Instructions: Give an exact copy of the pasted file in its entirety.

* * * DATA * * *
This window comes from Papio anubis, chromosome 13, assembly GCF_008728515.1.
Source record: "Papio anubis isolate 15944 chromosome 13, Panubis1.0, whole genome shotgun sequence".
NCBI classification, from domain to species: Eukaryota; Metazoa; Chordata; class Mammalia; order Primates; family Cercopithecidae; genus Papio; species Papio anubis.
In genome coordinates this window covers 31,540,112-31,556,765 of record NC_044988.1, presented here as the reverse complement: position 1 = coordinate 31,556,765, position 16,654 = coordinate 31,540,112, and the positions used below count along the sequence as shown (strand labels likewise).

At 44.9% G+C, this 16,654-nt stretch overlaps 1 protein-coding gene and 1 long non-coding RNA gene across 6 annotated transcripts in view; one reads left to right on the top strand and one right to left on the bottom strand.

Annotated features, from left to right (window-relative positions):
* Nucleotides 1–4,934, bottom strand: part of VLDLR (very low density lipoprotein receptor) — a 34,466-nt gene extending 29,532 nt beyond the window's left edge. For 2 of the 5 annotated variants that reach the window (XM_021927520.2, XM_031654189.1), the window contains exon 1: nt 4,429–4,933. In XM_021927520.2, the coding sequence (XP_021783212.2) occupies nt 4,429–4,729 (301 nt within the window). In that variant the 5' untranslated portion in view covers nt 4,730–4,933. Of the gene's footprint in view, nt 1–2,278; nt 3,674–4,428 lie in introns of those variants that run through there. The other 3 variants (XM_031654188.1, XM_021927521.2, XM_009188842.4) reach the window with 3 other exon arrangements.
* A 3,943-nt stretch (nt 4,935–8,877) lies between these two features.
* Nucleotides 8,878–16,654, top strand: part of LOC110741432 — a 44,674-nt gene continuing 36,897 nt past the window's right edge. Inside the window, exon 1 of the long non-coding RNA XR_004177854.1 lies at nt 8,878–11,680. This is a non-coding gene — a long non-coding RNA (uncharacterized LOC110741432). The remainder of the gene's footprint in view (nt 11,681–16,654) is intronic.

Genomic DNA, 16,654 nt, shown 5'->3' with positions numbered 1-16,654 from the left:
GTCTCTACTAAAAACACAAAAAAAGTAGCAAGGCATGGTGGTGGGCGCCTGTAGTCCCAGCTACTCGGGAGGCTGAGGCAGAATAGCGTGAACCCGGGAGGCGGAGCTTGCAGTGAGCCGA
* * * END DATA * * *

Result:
This window comes from Papio anubis, chromosome 13, assembly GCF_008728515.1.
Source record: "Papio anubis isolate 15944 chromosome 13, Panubis1.0, whole genome shotgun sequence".
NCBI classification, from domain to species: Eukaryota; Metazoa; Chordata; class Mammalia; order Primates; family Cercopithecidae; genus Papio; species Papio anubis.
In genome coordinates this window covers 31,540,112-31,556,765 of record NC_044988.1, presented here as the reverse complement: position 1 = coordinate 31,556,765, position 16,654 = coordinate 31,540,112, and the positions used below count along the sequence as shown (strand labels likewise).

At 44.9% G+C, this 16,654-nt stretch overlaps 1 protein-coding gene and 1 long non-coding RNA gene across 6 annotated transcripts in view; one reads left to right on the top strand and one right to left on the bottom strand.

Annotated features, from left to right (window-relative positions):
* Nucleotides 1–4,934, bottom strand: part of VLDLR (very low density lipoprotein receptor) — a 34,466-nt gene extending 29,532 nt beyond the window's left edge. For 2 of the 5 annotated variants that reach the window (XM_021927520.2, XM_031654189.1), the window contains exon 1: nt 4,429–4,933. In XM_021927520.2, the coding sequence (XP_021783212.2) occupies nt 4,429–4,729 (301 nt within the window). In that variant the 5' untranslated portion in view covers nt 4,730–4,933. Of the gene's footprint in view, nt 1–2,278; nt 3,674–4,428 lie in introns of those variants that run through there. The other 3 variants (XM_031654188.1, XM_021927521.2, XM_009188842.4) reach the window with 3 other exon arrangements.
* A 3,943-nt stretch (nt 4,935–8,877) lies between these two features.
* Nucleotides 8,878–16,654, top strand: part of LOC110741432 — a 44,674-nt gene continuing 36,897 nt past the window's right edge. Inside the window, exon 1 of the long non-coding RNA XR_004177854.1 lies at nt 8,878–11,680. This is a non-coding gene — a long non-coding RNA (uncharacterized LOC110741432). The remainder of the gene's footprint in view (nt 11,681–16,654) is intronic.

Genomic DNA, 16,654 nt, shown 5'->3' with positions numbered 1-16,654 from the left:
GTCTCTACTAAAAACACAAAAAAAGTAGCAAGGCATGGTGGTGGGCGCCTGTAGTCCCAGCTACTCGGGAGGCTGAGGCAGAATAGCGTGAACCCGGGAGGCGGAGCTTGCAGTGAGCCGA